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Iran: a 'bloody stain' on the nation

The war on women continues to manifest itself in different forms and intensity globally; tarnishing all societies with a ‘bloody stain’. In Iran, hard-liner interpretations of Islamic principles dictate gender norms, violation of which can be fatal.

 In memory of Reyhaneh Jabbari

‘Bloody stain on Iran’s human rights record’ was Amnesty International’s reaction to the execution of 26-year-old Reyhaneh Jabbari on 25 October, 2014. She is not the first and most likely will not be the last woman to be killed in the hands of state or non-state actors because of gendered discrimination.  Nor is Iran, although among the most notorious, the only country where women go victim to femicides. The war on women continues to manifest itself in different form and intensity globally; tarnishing all societies with a ‘bloody stain’.

Understanding the manifestations of assault on women worldwide requires an inquiry into the dynamics of the global and post-cold war era which has resulted in shifts, fragmentations and decline in hegemony. In the process, particularly as women demand their rights, dominant power relations and patriarchal structures are challenged, thus unleashing violence to restore order in public and private spheres. Hence, violence against women accelerates at the intersections of systems of inequality that are under strain.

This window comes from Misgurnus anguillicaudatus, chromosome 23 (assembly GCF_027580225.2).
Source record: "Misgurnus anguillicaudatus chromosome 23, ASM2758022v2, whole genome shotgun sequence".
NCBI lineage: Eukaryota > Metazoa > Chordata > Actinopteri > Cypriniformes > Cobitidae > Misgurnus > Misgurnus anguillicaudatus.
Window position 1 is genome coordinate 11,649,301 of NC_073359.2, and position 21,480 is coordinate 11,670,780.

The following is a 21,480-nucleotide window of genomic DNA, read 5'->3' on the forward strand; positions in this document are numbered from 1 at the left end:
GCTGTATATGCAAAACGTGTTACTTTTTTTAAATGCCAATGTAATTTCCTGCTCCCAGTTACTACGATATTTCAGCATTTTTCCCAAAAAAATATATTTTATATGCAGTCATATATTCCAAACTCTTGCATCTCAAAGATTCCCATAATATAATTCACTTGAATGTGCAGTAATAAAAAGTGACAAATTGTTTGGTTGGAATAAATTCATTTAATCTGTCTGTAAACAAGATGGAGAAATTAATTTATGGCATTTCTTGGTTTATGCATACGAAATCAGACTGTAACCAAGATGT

Decades of feminist paradigm (scholarship), praxis (activism) and policy (decision-making) with respect to women’s human rights have also verified these linkages and enabled  us to go beyond the narrow and isolated treatment of violence against women in demarcating  it as embedded in unequal power relations manifesting at the intersections of different structures of inequality. 

In my forthcoming book, Violence Without Borders, I examine the articulation of these manifestations within women’s translational activism and locate their concreteness in the context of 10 countries, all of which I visited during my tenure (2003-2009) as UN Special Rapporteur on Violence against Women, its causes and consequences.

In memory of Reyhaneh, I dedicate this article which stems from the Iran chapter of the book, thus contextualizing her death.

Demotix/Thorsten Strasas. All rights reserved.

False expectations of a revolution